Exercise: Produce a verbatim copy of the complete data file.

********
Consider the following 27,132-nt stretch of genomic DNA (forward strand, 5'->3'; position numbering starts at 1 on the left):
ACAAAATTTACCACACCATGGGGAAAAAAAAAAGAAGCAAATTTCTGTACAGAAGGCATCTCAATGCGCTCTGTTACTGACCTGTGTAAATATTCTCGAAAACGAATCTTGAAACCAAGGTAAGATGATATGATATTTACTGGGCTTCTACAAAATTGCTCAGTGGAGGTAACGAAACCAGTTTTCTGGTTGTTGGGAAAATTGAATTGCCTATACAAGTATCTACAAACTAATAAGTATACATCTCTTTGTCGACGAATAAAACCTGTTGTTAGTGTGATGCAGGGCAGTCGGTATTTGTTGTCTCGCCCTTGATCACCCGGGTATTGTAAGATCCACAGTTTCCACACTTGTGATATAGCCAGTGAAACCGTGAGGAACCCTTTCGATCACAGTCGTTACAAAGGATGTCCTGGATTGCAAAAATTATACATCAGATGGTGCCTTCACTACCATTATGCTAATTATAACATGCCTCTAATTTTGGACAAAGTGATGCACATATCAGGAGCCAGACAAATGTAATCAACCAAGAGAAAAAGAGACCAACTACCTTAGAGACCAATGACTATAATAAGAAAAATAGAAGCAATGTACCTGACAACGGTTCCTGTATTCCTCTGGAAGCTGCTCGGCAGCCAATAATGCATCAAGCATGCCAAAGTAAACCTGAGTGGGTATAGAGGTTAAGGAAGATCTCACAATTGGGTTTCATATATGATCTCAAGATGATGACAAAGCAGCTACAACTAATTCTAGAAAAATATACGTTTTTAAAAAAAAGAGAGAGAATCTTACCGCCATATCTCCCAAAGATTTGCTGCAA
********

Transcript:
Consider the following 27,132-nt stretch of genomic DNA (forward strand, 5'->3'; position numbering starts at 1 on the left):
ACAAAATTTACCACACCATGGGGAAAAAAAAAAGAAGCAAATTTCTGTACAGAAGGCATCTCAATGCGCTCTGTTACTGACCTGTGTAAATATTCTCGAAAACGAATCTTGAAACCAAGGTAAGATGATATGATATTTACTGGGCTTCTACAAAATTGCTCAGTGGAGGTAACGAAACCAGTTTTCTGGTTGTTGGGAAAATTGAATTGCCTATACAAGTATCTACAAACTAATAAGTATACATCTCTTTGTCGACGAATAAAACCTGTTGTTAGTGTGATGCAGGGCAGTCGGTATTTGTTGTCTCGCCCTTGATCACCCGGGTATTGTAAGATCCACAGTTTCCACACTTGTGATATAGCCAGTGAAACCGTGAGGAACCCTTTCGATCACAGTCGTTACAAAGGATGTCCTGGATTGCAAAAATTATACATCAGATGGTGCCTTCACTACCATTATGCTAATTATAACATGCCTCTAATTTTGGACAAAGTGATGCACATATCAGGAGCCAGACAAATGTAATCAACCAAGAGAAAAAGAGACCAACTACCTTAGAGACCAATGACTATAATAAGAAAAATAGAAGCAATGTACCTGACAACGGTTCCTGTATTCCTCTGGAAGCTGCTCGGCAGCCAATAATGCATCAAGCATGCCAAAGTAAACCTGAGTGGGTATAGAGGTTAAGGAAGATCTCACAATTGGGTTTCATATATGATCTCAAGATGATGACAAAGCAGCTACAACTAATTCTAGAAAAATATACGTTTTTAAAAAAAAGAGAGAGAATCTTACCGCCATATCTCCCAAAGATTTGCTGCAA